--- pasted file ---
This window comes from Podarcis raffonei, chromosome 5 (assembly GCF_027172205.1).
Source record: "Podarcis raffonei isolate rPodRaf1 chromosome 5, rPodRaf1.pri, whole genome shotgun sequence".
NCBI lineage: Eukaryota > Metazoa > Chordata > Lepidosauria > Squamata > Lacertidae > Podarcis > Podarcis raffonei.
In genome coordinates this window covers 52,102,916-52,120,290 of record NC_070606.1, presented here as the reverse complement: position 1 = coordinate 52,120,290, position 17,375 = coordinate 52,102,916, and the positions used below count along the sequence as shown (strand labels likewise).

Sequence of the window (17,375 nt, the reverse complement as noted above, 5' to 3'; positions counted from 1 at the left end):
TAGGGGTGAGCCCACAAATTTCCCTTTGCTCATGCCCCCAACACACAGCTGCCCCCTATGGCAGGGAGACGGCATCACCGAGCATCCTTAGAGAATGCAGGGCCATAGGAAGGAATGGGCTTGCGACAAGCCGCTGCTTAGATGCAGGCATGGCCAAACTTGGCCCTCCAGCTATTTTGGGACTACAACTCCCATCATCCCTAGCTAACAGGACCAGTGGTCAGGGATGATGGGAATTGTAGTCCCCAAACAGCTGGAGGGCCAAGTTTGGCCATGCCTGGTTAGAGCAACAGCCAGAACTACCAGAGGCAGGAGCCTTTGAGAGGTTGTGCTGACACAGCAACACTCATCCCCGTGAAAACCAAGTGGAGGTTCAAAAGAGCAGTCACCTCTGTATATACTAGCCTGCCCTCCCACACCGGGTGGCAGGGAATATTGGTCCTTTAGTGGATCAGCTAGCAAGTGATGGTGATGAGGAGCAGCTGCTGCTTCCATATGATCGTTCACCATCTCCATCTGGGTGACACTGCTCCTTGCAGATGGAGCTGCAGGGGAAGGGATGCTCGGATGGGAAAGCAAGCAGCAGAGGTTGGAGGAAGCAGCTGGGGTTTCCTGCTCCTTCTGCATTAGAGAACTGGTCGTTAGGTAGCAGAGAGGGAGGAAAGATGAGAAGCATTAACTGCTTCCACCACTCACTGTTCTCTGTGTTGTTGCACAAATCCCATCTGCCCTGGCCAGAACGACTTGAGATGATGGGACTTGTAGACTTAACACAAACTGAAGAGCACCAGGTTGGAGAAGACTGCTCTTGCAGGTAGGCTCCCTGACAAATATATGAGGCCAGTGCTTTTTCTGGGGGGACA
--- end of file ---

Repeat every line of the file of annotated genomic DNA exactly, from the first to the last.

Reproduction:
This window comes from Podarcis raffonei, chromosome 5 (assembly GCF_027172205.1).
Source record: "Podarcis raffonei isolate rPodRaf1 chromosome 5, rPodRaf1.pri, whole genome shotgun sequence".
NCBI lineage: Eukaryota > Metazoa > Chordata > Lepidosauria > Squamata > Lacertidae > Podarcis > Podarcis raffonei.
In genome coordinates this window covers 52,102,916-52,120,290 of record NC_070606.1, presented here as the reverse complement: position 1 = coordinate 52,120,290, position 17,375 = coordinate 52,102,916, and the positions used below count along the sequence as shown (strand labels likewise).

Sequence of the window (17,375 nt, the reverse complement as noted above, 5' to 3'; positions counted from 1 at the left end):
TAGGGGTGAGCCCACAAATTTCCCTTTGCTCATGCCCCCAACACACAGCTGCCCCCTATGGCAGGGAGACGGCATCACCGAGCATCCTTAGAGAATGCAGGGCCATAGGAAGGAATGGGCTTGCGACAAGCCGCTGCTTAGATGCAGGCATGGCCAAACTTGGCCCTCCAGCTATTTTGGGACTACAACTCCCATCATCCCTAGCTAACAGGACCAGTGGTCAGGGATGATGGGAATTGTAGTCCCCAAACAGCTGGAGGGCCAAGTTTGGCCATGCCTGGTTAGAGCAACAGCCAGAACTACCAGAGGCAGGAGCCTTTGAGAGGTTGTGCTGACACAGCAACACTCATCCCCGTGAAAACCAAGTGGAGGTTCAAAAGAGCAGTCACCTCTGTATATACTAGCCTGCCCTCCCACACCGGGTGGCAGGGAATATTGGTCCTTTAGTGGATCAGCTAGCAAGTGATGGTGATGAGGAGCAGCTGCTGCTTCCATATGATCGTTCACCATCTCCATCTGGGTGACACTGCTCCTTGCAGATGGAGCTGCAGGGGAAGGGATGCTCGGATGGGAAAGCAAGCAGCAGAGGTTGGAGGAAGCAGCTGGGGTTTCCTGCTCCTTCTGCATTAGAGAACTGGTCGTTAGGTAGCAGAGAGGGAGGAAAGATGAGAAGCATTAACTGCTTCCACCACTCACTGTTCTCTGTGTTGTTGCACAAATCCCATCTGCCCTGGCCAGAACGACTTGAGATGATGGGACTTGTAGACTTAACACAAACTGAAGAGCACCAGGTTGGAGAAGACTGCTCTTGCAGGTAGGCTCCCTGACAAATATATGAGGCCAGTGCTTTTTCTGGGGGGACA